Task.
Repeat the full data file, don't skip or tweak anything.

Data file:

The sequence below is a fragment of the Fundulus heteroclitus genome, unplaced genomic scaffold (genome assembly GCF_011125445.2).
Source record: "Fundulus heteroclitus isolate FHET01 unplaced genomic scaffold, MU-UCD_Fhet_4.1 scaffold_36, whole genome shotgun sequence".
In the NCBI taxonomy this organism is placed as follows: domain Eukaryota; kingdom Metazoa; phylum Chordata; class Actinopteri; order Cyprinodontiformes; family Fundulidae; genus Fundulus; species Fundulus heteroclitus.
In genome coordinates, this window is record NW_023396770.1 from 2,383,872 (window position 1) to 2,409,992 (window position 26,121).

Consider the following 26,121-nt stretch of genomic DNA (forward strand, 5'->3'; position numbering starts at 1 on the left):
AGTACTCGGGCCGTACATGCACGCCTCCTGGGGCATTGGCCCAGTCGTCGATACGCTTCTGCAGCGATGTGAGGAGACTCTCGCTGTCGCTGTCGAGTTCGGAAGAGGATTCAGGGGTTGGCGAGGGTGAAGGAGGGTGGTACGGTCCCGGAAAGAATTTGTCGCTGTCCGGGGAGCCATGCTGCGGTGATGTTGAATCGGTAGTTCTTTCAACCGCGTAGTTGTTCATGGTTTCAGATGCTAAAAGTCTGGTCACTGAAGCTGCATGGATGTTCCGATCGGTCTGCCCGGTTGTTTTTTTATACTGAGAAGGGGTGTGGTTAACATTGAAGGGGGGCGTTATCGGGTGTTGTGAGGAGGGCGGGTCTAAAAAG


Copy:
The sequence below is a fragment of the Fundulus heteroclitus genome, unplaced genomic scaffold (genome assembly GCF_011125445.2).
Source record: "Fundulus heteroclitus isolate FHET01 unplaced genomic scaffold, MU-UCD_Fhet_4.1 scaffold_36, whole genome shotgun sequence".
In the NCBI taxonomy this organism is placed as follows: domain Eukaryota; kingdom Metazoa; phylum Chordata; class Actinopteri; order Cyprinodontiformes; family Fundulidae; genus Fundulus; species Fundulus heteroclitus.
In genome coordinates, this window is record NW_023396770.1 from 2,383,872 (window position 1) to 2,409,992 (window position 26,121).

Consider the following 26,121-nt stretch of genomic DNA (forward strand, 5'->3'; position numbering starts at 1 on the left):
AGTACTCGGGCCGTACATGCACGCCTCCTGGGGCATTGGCCCAGTCGTCGATACGCTTCTGCAGCGATGTGAGGAGACTCTCGCTGTCGCTGTCGAGTTCGGAAGAGGATTCAGGGGTTGGCGAGGGTGAAGGAGGGTGGTACGGTCCCGGAAAGAATTTGTCGCTGTCCGGGGAGCCATGCTGCGGTGATGTTGAATCGGTAGTTCTTTCAACCGCGTAGTTGTTCATGGTTTCAGATGCTAAAAGTCTGGTCACTGAAGCTGCATGGATGTTCCGATCGGTCTGCCCGGTTGTTTTTTTATACTGAGAAGGGGTGTGGTTAACATTGAAGGGGGGCGTTATCGGGTGTTGTGAGGAGGGCGGGTCTAAAAAG